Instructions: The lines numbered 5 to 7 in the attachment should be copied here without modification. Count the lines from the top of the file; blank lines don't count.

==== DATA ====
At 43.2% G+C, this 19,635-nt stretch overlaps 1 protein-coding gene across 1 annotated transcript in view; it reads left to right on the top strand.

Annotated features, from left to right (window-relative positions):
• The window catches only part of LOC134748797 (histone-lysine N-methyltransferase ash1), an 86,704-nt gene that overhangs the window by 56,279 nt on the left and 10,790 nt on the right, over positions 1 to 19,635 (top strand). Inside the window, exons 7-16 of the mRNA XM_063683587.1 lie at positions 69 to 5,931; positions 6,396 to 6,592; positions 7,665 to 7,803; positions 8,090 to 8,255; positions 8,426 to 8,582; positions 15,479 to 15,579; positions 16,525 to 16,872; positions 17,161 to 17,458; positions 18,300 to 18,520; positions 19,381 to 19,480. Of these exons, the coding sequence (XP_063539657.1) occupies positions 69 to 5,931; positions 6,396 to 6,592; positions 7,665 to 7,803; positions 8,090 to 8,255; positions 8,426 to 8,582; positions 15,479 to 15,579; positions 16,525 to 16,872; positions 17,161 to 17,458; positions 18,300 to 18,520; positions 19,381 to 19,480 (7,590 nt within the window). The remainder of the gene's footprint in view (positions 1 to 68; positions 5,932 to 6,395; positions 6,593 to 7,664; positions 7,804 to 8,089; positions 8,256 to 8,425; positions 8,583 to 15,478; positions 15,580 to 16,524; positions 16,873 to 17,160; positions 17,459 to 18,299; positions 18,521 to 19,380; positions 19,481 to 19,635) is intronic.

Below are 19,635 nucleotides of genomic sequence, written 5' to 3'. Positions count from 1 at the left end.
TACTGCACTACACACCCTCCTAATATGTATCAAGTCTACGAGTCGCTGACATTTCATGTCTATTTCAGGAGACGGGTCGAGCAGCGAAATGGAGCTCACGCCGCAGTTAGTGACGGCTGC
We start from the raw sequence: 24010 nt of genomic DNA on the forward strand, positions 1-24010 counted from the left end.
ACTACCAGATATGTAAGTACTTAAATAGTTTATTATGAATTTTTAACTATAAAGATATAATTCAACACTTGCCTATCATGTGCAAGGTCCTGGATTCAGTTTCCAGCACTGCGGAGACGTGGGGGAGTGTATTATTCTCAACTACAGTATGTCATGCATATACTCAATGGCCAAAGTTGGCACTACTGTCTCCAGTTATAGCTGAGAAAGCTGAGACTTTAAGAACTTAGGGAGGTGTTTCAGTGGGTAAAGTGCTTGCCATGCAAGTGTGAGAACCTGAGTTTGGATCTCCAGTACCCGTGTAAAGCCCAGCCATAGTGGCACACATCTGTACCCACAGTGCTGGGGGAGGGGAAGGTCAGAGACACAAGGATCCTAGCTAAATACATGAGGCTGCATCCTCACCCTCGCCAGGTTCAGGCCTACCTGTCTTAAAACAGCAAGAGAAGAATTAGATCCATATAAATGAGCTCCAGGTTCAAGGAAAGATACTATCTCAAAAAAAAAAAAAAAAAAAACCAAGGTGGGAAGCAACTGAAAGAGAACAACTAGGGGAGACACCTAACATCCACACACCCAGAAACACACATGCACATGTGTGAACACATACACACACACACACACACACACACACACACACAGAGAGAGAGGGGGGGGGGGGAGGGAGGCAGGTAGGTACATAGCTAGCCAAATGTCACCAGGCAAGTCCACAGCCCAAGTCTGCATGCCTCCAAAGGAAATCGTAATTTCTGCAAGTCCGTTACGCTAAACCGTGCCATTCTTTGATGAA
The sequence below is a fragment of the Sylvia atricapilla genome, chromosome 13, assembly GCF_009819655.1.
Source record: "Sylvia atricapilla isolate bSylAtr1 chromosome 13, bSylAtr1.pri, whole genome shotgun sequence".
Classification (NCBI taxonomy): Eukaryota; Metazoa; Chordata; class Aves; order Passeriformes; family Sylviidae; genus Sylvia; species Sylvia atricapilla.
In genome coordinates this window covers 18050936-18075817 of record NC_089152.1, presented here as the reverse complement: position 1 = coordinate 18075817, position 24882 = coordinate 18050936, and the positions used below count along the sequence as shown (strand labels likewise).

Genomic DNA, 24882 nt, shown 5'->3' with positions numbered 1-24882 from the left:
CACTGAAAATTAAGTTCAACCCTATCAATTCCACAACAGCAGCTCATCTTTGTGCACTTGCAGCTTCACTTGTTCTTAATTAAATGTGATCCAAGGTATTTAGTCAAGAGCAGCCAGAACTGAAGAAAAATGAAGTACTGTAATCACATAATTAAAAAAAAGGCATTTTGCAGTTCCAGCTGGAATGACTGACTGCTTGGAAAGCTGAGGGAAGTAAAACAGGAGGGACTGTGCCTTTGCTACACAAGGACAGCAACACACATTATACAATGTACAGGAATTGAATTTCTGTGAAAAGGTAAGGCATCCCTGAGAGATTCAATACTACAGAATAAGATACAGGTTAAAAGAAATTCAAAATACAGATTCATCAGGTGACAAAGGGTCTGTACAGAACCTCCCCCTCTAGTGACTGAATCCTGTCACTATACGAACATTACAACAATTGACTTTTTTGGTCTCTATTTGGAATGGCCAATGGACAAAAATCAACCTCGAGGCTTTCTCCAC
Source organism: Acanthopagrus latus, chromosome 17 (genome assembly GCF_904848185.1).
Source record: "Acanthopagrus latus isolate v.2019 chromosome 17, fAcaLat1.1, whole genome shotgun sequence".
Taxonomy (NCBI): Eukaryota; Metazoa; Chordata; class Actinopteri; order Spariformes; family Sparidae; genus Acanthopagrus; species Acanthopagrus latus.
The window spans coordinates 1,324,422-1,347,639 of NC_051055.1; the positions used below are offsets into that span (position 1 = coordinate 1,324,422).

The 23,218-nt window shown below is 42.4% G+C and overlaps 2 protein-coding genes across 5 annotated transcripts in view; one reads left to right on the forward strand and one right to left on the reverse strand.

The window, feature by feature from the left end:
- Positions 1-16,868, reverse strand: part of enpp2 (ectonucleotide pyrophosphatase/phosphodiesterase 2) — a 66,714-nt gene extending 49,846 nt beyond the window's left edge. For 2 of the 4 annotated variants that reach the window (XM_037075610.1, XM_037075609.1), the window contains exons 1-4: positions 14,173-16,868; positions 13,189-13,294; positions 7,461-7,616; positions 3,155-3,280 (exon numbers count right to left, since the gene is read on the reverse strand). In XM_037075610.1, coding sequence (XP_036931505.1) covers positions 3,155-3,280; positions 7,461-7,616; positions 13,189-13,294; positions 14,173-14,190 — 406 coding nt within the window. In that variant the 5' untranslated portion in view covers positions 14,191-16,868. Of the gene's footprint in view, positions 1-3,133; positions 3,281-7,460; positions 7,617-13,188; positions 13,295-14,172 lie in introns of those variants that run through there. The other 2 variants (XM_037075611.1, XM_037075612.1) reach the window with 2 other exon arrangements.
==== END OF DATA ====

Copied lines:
TACTGCACTACACACCCTCCTAATATGTATCAAGTCTACGAGTCGCTGACATTTCATGTCTATTTCAGGAGACGGGTCGAGCAGCGAAATGGAGCTCACGCCGCAGTTAGTGACGGCTGC
We start from the raw sequence: 24010 nt of genomic DNA on the forward strand, positions 1-24010 counted from the left end.
ACTACCAGATATGTAAGTACTTAAATAGTTTATTATGAATTTTTAACTATAAAGATATAATTCAACACTTGCCTATCATGTGCAAGGTCCTGGATTCAGTTTCCAGCACTGCGGAGACGTGGGGGAGTGTATTATTCTCAACTACAGTATGTCATGCATATACTCAATGGCCAAAGTTGGCACTACTGTCTCCAGTTATAGCTGAGAAAGCTGAGACTTTAAGAACTTAGGGAGGTGTTTCAGTGGGTAAAGTGCTTGCCATGCAAGTGTGAGAACCTGAGTTTGGATCTCCAGTACCCGTGTAAAGCCCAGCCATAGTGGCACACATCTGTACCCACAGTGCTGGGGGAGGGGAAGGTCAGAGACACAAGGATCCTAGCTAAATACATGAGGCTGCATCCTCACCCTCGCCAGGTTCAGGCCTACCTGTCTTAAAACAGCAAGAGAAGAATTAGATCCATATAAATGAGCTCCAGGTTCAAGGAAAGATACTATCTCAAAAAAAAAAAAAAAAAAAACCAAGGTGGGAAGCAACTGAAAGAGAACAACTAGGGGAGACACCTAACATCCACACACCCAGAAACACACATGCACATGTGTGAACACATACACACACACACACACACACACACACACACACAGAGAGAGAGGGGGGGGGGGGAGGGAGGCAGGTAGGTACATAGCTAGCCAAATGTCACCAGGCAAGTCCACAGCCCAAGTCTGCATGCCTCCAAAGGAAATCGTAATTTCTGCAAGTCCGTTACGCTAAACCGTGCCATTCTTTGATGAA